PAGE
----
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Saturday, July 13, 2024 at 5:57 AM

100-year-old Taylorite get county day

100-year-old Taylorite get county day

On Thursday as our nation celebrated its 248th birthday, Taylor veteran Archie Moczygemba marked the 100th year of his storied life. And while the former soldier has received a lot of recognition, this year had a few new honors in store as the centenarian was honored with a special day by Williamson County.

“I would like to remind you of the weight of the giant that Tuesday, July 2. The judge told the audience Moczygemba remains a humble man.

“He said to Commissioner Boles and I that he shouldn’t really be recognized because there were other people that were a lot more important, that were more significant. And I just shared with Archie that right now in Williamson County, Texas, there’s nobody more important.”

Moczygemba served in World War II as a marine for seven years starting in 1942. He was assigned to the Second Marine Division and was one of the first U.S, Marines to enter Nagasaki after the United States dropped an atomic bomb on that city in 1945.

After being a marine, he served 15 years in the U.S. Army, for a 22-year military career. His home in Taylor features a map with pins marking all the places he served worldwide.

“I fully appreciate this gathering,” Moczygemba said. “I’m not the one deserving of it. The people that I served with, as a compilation, maybe yes but as an individual, no.”

The commissioners disagreed with him on that.

“Your comments are indicative of your generation, that it’s not about me, it was about the team and the men that you served with, and that is very indicative of the greatest generation,” said Precinct Two Commissioner Cynthia Long.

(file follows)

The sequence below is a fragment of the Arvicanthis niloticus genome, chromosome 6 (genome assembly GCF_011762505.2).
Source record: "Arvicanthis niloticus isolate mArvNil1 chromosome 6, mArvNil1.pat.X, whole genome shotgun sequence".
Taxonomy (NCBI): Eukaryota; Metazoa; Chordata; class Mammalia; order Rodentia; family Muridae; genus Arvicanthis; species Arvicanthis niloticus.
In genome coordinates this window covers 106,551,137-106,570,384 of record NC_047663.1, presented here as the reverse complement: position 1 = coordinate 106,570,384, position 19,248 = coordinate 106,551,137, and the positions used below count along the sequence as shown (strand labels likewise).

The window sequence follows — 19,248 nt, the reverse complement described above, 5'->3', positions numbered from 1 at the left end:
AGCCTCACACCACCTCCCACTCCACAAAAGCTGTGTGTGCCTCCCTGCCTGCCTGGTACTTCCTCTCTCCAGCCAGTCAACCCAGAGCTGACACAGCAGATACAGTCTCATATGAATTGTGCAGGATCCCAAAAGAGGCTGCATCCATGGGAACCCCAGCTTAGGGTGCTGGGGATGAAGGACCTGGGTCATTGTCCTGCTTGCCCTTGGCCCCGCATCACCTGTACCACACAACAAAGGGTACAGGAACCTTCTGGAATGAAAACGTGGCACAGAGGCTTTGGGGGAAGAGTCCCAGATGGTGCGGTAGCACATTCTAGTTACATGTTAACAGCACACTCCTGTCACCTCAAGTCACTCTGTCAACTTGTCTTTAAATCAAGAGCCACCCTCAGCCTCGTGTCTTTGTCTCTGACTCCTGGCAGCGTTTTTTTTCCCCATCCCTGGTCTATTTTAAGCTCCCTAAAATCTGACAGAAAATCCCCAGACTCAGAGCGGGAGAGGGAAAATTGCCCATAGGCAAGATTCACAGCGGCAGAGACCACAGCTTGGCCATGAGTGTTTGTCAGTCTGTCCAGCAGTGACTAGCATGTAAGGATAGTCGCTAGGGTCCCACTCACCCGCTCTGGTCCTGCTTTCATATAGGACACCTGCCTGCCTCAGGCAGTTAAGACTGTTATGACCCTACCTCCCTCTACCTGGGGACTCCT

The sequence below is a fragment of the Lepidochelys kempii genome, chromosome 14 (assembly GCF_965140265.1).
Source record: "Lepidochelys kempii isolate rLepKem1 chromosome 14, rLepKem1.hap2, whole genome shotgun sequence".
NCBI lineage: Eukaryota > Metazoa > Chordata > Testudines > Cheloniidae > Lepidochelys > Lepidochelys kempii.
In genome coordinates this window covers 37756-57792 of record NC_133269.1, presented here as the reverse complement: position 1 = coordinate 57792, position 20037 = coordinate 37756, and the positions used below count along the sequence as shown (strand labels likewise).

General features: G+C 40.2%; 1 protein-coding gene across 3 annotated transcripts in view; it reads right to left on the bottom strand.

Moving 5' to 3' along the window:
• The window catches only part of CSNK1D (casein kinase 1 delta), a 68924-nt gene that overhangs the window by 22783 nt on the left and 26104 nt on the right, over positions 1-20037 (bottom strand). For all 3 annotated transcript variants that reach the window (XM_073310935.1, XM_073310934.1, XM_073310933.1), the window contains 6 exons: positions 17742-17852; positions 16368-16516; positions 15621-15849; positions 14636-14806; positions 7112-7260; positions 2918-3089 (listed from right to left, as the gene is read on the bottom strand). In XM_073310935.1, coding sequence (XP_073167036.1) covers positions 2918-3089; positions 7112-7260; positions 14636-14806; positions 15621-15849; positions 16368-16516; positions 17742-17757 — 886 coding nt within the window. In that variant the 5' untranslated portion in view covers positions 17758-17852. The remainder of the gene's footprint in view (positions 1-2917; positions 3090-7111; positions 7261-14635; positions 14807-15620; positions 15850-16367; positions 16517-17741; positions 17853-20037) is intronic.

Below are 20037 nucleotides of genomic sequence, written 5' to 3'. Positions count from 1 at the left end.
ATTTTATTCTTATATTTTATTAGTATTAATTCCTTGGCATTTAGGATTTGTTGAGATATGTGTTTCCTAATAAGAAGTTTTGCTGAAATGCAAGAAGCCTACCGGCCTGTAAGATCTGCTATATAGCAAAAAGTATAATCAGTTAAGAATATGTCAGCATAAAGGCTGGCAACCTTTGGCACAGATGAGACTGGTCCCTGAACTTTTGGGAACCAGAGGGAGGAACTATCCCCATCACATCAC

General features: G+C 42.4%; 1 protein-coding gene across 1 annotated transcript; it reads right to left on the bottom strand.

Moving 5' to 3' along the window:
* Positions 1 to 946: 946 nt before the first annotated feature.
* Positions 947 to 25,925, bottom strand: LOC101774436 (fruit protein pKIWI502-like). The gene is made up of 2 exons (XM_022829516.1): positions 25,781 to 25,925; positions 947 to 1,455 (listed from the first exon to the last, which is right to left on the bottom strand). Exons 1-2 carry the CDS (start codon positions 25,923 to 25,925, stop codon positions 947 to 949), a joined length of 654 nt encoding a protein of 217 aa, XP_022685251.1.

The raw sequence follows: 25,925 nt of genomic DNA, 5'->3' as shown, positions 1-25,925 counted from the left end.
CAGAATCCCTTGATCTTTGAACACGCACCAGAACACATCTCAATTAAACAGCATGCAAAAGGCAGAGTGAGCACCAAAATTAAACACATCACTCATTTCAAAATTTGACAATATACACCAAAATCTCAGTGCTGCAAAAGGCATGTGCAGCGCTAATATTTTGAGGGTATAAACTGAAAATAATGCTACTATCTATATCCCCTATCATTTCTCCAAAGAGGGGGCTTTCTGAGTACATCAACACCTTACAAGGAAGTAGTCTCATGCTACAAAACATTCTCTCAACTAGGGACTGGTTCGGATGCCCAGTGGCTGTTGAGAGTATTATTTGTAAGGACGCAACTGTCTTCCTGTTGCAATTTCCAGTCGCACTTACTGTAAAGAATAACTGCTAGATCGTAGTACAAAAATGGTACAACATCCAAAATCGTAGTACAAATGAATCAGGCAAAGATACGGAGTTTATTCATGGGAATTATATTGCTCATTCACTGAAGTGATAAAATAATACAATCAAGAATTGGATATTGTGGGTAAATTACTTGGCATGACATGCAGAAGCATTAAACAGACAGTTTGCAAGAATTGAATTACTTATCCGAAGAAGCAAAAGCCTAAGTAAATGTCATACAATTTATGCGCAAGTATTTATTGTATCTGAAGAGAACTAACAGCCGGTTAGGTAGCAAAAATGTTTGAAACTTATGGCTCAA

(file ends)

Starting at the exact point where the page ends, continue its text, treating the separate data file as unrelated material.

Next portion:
“I think that in times like we are now it is more apparent than ever that we need people like you keeping us free and that we all stand on the shoulders of giants and you are absolutely one of those giants,” said Precinct Four Commissioner Russ Boles.

The county presented Moczygemba with a proclamation naming July 2, 2024, as Archie Moczygemba Day.

A representative from U.S. Congressman John Carter’s office presented the veteran with a Certificate of Special Congressional Recognition and a U.S. flag that he said was flown over the nation’s capitol in honor of Moczygemba’s birthday. He then performed the special handshake that bestows a challenge coin on the recipient, affirming that Moczygemba knew its significance.

State Representative Caroline Harris Davila also had a gift for the soldier, though she ended her presentation with a hug rather than a handshake.

“It is an honor to present you with a proclamation from the state to honor you for your service and celebrate your birthday. We all know you need a Texas flag to make your collection complete. This was flown over the state capital in honor of you and your service,” Harris said.

“I had all kinds of experiences, most of them good, and I feel very very fortunate to live this long. I never expected to be around here at 100 years, but in total the world is very kind, the people are very kind. I’ve had a lot of good fortune and I’m thankful for that,” Moczygemba said.

In recent years Moczygemba’s tale been told on local area news and his story is part of the National World War II Museum in New Orleans. He was also featured in an exhibit at the Polish Heritage Center in Panna Maria.

Reporter Nicole Lessin contributed to this story.

Representative Caroline Harris presents Moczygemba with a Texas flag. Photos by Edie Zuvanich

Archie Moczygemba tells commissioners that there are people much more deserving of recognition than he.


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